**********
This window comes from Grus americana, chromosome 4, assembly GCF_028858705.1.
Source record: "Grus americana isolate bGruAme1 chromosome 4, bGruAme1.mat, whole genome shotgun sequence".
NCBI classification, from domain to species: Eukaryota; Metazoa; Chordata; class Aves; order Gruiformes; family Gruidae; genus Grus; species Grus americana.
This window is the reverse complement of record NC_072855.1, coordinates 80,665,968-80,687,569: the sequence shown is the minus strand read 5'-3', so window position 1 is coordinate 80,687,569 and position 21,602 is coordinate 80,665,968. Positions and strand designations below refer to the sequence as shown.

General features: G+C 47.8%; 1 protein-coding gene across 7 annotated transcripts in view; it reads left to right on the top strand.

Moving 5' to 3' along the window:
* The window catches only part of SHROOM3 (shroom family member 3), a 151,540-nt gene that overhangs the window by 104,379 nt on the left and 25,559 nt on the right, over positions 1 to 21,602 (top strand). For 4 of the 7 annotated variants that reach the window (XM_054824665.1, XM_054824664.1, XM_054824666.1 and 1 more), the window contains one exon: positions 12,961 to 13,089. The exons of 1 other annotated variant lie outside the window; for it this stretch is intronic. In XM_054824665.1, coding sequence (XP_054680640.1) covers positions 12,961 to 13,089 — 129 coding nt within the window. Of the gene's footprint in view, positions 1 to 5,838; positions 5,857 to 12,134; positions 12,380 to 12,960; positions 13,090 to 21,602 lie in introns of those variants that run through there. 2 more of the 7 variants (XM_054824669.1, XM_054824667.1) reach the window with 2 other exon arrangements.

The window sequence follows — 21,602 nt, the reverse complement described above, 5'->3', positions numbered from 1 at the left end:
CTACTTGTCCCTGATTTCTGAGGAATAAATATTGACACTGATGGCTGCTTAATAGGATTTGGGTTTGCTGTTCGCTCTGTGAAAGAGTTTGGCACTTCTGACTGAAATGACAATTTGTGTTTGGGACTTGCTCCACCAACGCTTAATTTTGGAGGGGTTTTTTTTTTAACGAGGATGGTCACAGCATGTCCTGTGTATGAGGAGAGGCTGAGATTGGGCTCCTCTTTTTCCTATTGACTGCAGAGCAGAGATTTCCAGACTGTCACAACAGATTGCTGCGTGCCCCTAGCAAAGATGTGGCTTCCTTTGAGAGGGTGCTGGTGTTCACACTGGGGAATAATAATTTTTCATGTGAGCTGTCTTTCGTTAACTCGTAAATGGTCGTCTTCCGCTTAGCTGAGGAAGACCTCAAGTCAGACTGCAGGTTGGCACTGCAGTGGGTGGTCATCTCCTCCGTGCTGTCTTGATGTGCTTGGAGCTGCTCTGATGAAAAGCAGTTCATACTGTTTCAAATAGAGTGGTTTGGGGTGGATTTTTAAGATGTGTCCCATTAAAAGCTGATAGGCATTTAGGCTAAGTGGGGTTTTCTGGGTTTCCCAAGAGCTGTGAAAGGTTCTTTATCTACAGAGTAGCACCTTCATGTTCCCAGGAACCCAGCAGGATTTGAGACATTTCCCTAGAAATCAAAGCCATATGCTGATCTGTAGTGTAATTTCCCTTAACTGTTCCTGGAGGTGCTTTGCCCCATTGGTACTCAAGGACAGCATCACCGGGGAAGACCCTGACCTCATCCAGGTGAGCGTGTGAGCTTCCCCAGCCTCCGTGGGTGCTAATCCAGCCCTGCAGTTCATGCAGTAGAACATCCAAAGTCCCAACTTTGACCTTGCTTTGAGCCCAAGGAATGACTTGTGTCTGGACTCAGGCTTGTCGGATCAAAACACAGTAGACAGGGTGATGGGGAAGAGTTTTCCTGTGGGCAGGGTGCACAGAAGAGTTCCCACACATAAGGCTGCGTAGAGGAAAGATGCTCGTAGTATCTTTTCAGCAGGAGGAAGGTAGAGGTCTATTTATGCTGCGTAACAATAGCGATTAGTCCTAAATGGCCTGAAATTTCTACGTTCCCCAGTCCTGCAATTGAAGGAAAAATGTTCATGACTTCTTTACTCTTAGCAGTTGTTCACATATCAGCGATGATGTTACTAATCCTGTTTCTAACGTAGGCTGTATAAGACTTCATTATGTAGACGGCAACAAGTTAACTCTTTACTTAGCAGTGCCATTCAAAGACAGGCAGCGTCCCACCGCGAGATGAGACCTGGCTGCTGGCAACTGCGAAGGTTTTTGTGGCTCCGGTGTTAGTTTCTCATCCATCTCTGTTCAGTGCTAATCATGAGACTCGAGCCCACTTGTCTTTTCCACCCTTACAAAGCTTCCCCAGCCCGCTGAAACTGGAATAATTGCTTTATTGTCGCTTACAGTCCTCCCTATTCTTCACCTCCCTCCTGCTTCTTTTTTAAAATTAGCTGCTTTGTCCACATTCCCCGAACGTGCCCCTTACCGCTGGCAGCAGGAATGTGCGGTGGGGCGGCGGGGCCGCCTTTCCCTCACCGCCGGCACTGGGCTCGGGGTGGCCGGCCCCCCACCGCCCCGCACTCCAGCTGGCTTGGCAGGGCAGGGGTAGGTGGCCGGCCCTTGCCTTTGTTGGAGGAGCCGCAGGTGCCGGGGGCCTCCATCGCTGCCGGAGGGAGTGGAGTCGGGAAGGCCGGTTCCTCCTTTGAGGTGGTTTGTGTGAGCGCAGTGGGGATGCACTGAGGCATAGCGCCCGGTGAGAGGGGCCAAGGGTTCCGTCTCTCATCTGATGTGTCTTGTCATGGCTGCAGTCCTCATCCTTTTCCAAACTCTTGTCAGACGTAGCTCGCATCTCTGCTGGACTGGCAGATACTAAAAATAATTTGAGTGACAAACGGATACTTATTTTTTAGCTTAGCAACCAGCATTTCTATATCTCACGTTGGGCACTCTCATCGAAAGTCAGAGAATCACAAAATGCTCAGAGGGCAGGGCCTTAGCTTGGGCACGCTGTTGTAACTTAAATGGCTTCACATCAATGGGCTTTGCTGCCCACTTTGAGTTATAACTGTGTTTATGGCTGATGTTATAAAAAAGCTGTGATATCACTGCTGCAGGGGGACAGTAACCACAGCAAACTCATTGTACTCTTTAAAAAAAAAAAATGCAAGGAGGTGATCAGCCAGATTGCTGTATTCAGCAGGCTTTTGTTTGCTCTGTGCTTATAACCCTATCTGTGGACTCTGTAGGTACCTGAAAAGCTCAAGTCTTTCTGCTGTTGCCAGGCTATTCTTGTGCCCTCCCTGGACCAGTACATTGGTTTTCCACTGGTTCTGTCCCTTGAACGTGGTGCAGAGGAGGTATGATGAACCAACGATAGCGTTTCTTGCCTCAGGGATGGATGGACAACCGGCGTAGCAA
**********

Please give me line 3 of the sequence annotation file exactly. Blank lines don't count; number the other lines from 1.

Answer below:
NCBI classification, from domain to species: Eukaryota; Metazoa; Chordata; class Aves; order Gruiformes; family Gruidae; genus Grus; species Grus americana.